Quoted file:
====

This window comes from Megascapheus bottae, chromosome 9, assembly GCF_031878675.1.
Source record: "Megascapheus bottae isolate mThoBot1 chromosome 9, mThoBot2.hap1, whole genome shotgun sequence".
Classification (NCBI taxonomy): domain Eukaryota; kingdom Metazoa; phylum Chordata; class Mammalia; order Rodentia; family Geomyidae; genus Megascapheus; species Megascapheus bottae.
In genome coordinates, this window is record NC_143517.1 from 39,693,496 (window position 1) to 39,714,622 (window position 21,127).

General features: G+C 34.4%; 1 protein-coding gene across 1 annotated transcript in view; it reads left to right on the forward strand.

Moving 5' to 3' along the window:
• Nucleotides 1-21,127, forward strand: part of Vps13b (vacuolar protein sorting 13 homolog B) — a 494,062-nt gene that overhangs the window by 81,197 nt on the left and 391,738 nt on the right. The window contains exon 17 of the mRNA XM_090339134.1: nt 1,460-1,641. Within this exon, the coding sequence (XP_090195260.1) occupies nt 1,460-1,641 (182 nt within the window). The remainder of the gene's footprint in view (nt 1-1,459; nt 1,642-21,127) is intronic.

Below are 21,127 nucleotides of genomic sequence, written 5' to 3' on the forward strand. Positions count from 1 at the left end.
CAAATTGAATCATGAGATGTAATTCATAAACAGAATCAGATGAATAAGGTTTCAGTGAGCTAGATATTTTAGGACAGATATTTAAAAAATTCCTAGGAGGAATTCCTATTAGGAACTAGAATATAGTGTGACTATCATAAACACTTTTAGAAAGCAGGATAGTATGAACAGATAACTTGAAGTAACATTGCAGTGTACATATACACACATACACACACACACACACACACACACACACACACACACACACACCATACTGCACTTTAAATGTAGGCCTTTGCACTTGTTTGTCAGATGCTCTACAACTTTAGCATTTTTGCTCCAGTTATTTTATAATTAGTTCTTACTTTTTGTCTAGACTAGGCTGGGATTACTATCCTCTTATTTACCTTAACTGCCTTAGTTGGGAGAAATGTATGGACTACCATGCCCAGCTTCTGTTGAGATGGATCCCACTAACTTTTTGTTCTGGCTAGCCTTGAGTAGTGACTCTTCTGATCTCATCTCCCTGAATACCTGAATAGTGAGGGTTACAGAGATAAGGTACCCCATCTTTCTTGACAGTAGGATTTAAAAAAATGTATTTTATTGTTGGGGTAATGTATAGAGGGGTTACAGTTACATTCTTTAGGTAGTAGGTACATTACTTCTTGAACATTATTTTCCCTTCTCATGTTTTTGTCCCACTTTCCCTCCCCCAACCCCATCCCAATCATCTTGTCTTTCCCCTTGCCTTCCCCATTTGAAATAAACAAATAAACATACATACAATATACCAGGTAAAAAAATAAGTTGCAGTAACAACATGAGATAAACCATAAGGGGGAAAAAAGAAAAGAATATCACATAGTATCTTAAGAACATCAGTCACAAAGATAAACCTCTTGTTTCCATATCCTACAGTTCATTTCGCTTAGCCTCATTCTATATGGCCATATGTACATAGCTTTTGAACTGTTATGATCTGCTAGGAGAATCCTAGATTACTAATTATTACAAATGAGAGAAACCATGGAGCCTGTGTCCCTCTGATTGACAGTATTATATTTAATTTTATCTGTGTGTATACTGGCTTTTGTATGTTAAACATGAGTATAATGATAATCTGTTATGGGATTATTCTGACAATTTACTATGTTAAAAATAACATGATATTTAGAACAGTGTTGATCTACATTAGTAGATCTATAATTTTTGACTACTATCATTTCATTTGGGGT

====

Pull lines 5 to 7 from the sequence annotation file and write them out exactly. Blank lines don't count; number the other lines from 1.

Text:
General features: G+C 34.4%; 1 protein-coding gene across 1 annotated transcript in view; it reads left to right on the forward strand.

Moving 5' to 3' along the window:
• Nucleotides 1-21,127, forward strand: part of Vps13b (vacuolar protein sorting 13 homolog B) — a 494,062-nt gene that overhangs the window by 81,197 nt on the left and 391,738 nt on the right. The window contains exon 17 of the mRNA XM_090339134.1: nt 1,460-1,641. Within this exon, the coding sequence (XP_090195260.1) occupies nt 1,460-1,641 (182 nt within the window). The remainder of the gene's footprint in view (nt 1-1,459; nt 1,642-21,127) is intronic.